LAS VEGAS -- Wow.
That's all I had to say after watching the premiere performance of "Criss Angel: Believe," a multimillion-dollar alliance between TV illusionist Criss Angel, star of the A&E show "Criss Angel Mindfreak," and Cirque du Soleil, creators of such beautifully staged acrobatic shows as "KA," "Beatles Love" and "Mystere."
In essence, "Believe," Cirque's sixth show on the Las Vegas Strip, is a magic show -- one that combines the whimsy of Cirque du Soleil with Angel's normally compelling style of magic.
But the big problem is this: The only wonder inspired by the disjointed acid trip of a performance is the "What were they thinking?" sort that makes ticket-holders wonder if they should've
That's not to say Angel isn't a good magician. On the contrary, his television persona is positively creepy in its smoothness. TV viewers have seen Angel walking on water, getting run over by steam rollers and levitating from one building top to another.
But with "Believe," Criss Angel fans may be disappointed. Because try as it does to keep audiences entertained, the stage show isn't able to re-create the caliber of illusions he does on TV.
Angel's trademark levitation trick, for instance, looks great on television; but on the Luxor's misty, tripped-out stage it just looks like a neat special effect. (That said, Angel does spend quite a bit of time on stage shirtless,
The show begins with a video montage showing the sorts of mind-blowing stunts Angel does on "Mindfreak," followed by his descending onto the stage on a platform of lights and fog.
Then, after some basic magic -- including a remote writing trick and a quick disappearing act -- Angel gears up in a glittering metal bodysuit and declares that he's about to do a "very dangerous" electrocution stunt.
Which contains, as it turns out, a lot of rabbits. Mean rabbits. Creepy, dancing rabbits. Ugly rabbits with fangs. Stand-alone heads of rabbits. And, most outrageously, one dead and bloody rabbit.
It's all a little disturbing.
When Angel appears on the stage muttering, "Where am I?" the rabbits descend upon him, tearing him apart until all that's left is a hodgepodge of severed limbs. This is, of course, a segue into Angel being magically put back together, piece by piece.
From there, the show splinters into so many directions that one has to wonder whether opening day came a little too early for Angel and "Believe" director Serge Denoncourt (rumor has it, the show underwent serious changes after September previews were panned by audiences).
Some tricks don't seem like tricks at all. When Angel "jumps" into a movie screen and comes out the other side wearing -- !! -- a different outfit, it's all too clear he's just jumped behind the screen and walked to the other side. He can change clothes fast, I'll give him that, but it doesn't quite leave anyone amazed.
Angel's most compelling tricks are his simplest ones: I still don't understand how he can produce flocks of doves from his seemingly empty hands. And he does do a few very cool disappearing acts.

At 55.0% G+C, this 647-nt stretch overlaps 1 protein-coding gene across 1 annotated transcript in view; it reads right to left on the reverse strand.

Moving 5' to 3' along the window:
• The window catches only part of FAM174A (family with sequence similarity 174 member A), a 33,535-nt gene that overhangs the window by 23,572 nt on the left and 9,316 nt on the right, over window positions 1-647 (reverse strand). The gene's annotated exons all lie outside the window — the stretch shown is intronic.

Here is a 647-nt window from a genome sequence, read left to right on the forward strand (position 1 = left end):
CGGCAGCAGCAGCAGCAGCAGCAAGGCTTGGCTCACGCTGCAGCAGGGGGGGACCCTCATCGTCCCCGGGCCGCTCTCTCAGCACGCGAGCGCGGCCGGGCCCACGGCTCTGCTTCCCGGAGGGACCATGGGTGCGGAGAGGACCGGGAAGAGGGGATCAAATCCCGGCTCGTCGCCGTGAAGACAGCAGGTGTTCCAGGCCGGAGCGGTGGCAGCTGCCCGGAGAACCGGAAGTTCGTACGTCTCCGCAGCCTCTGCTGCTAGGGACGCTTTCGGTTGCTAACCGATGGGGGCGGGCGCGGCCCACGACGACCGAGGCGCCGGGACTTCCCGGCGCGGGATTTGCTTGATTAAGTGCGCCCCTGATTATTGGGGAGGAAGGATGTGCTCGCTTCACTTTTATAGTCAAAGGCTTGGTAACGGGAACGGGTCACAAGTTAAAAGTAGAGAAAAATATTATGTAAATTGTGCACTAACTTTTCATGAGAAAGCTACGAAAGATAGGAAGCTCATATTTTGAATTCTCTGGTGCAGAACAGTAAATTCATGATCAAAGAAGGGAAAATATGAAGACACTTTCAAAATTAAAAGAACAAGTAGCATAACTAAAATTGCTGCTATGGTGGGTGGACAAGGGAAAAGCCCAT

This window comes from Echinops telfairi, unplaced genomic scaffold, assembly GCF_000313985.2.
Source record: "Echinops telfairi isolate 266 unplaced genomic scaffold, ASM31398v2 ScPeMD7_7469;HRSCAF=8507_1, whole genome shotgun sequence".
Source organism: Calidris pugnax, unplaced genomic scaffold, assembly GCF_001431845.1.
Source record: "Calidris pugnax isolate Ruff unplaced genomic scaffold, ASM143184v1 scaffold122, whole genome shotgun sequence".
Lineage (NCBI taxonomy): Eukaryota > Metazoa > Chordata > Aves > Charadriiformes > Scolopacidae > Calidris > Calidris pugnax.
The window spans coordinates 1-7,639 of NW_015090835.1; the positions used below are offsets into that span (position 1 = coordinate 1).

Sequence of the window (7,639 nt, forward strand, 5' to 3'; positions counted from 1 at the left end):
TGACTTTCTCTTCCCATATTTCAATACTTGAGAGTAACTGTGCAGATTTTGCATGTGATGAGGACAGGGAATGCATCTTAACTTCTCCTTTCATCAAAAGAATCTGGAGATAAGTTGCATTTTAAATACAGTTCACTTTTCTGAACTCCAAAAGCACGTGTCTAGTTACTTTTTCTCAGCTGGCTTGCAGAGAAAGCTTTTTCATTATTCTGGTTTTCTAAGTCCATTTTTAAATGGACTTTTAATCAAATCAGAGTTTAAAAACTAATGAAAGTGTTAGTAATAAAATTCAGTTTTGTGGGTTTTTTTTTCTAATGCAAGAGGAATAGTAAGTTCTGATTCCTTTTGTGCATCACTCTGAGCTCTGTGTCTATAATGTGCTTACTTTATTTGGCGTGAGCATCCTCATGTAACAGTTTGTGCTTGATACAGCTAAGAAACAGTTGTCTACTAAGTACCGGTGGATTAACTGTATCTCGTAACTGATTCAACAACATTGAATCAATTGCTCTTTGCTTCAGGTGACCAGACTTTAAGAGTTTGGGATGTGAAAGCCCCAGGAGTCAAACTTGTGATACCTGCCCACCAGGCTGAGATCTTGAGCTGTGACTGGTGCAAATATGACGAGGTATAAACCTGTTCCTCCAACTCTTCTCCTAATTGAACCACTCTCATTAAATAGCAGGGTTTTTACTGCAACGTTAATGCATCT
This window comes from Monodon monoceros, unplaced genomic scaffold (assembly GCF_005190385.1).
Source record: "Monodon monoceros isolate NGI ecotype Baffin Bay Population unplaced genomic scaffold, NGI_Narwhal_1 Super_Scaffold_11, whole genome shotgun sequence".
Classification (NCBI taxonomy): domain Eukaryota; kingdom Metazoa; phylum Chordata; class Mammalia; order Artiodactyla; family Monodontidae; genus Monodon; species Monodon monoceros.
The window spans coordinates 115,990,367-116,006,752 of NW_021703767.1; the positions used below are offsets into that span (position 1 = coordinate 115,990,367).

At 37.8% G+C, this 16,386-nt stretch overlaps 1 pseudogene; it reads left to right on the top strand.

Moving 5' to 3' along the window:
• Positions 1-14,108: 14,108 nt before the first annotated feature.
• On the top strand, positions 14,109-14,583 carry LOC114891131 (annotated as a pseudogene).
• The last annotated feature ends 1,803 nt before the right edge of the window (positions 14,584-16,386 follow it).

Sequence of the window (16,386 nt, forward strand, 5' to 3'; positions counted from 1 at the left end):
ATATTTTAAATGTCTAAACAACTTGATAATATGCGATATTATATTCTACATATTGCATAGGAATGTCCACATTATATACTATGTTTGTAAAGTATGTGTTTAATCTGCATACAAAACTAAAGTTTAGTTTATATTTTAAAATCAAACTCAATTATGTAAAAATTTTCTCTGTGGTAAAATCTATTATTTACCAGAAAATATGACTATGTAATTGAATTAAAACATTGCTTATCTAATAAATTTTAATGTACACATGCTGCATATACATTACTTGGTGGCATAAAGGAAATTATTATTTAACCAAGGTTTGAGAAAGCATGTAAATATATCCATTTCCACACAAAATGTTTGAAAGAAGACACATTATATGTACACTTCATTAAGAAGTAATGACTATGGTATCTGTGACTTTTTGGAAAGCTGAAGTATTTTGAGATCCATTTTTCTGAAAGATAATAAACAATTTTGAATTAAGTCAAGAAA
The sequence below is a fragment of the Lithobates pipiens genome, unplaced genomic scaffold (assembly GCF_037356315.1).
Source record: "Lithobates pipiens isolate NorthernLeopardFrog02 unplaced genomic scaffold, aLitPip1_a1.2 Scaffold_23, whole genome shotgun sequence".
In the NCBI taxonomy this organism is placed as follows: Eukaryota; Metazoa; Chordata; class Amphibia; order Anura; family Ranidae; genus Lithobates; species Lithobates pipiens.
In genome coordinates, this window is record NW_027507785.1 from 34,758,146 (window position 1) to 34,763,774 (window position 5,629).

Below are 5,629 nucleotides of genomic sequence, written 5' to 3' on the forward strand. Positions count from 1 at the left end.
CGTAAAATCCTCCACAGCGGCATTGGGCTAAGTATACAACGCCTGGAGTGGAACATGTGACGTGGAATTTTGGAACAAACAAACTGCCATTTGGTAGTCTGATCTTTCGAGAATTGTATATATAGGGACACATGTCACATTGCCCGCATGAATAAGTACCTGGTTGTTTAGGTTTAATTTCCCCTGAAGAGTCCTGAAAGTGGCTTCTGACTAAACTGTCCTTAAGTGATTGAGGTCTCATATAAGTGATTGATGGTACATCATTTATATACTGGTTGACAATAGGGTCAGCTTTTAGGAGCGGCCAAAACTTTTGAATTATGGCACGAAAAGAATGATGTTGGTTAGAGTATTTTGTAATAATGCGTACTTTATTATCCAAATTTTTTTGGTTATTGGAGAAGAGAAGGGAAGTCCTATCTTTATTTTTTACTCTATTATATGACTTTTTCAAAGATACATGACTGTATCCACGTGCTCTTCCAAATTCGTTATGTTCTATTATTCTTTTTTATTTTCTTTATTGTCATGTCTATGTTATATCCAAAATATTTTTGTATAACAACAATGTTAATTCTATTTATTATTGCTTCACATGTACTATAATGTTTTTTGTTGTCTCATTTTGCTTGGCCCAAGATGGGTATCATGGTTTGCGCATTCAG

But when it comes to the sorts of staggering stunts you'd expect from a morphing of two such talented enterprises, "Believe" falls short.
Maybe it's the dialogue. Cirque shows usually steer clear of words, opting instead for music and maybe a bit of garbled non-language.
In "Believe," however, Angel does a little too much talking. In fact, there were some audible laughs from the audience when Angel woke up from his nightmarish romp and said in his Judy Garland best: "I had this crazy dream. ... And (pointing at fellow cast members) you were there."
It's no "Wizard of Oz."
Parents wanting to take their little ones to the show should think twice.
Some of this stuff is enough to give grown-ups nightmares. Seeing blood and guts spewing out of Angel's torso during the saw-him-in-half trick was cool, but seeing a skinned and mangled bunny rabbit flop to the stage after being crushed by a light fixture? Well, that's just messed up.
With all its gore, there are some beautiful elements in "Believe." A scene featuring a blossoming field of orange flowers is wondrously dreamlike and consistent with some of Cirque's other productions. An on-stage hurricane featuring seemingly gale-force winds is also impressive. And the show's nightmarish costumes are gorgeous, especially on some of those freaky bunnies.
But in the end, "Believe" feels like neither a true magic show nor a true Cirque show. It has pieces of both, they just don't work together.
It may be a work-in-progress, but whether "Believe" has a chance at longevity, well, I'll believe it when I see it.
IF YOU GO
"Criss Angel: Believe" is playing at the Luxor Hotel & Casino, 3900 Las Vegas Blvd. S., Las Vegas. Shows are Friday through Tuesday at 7 p.m. and 10 p.m. Tickets are $59 to $150. Information: www.cirquedusoleil.com/believe, (800) 557-7428.
Our rating: 1 1/2 stars.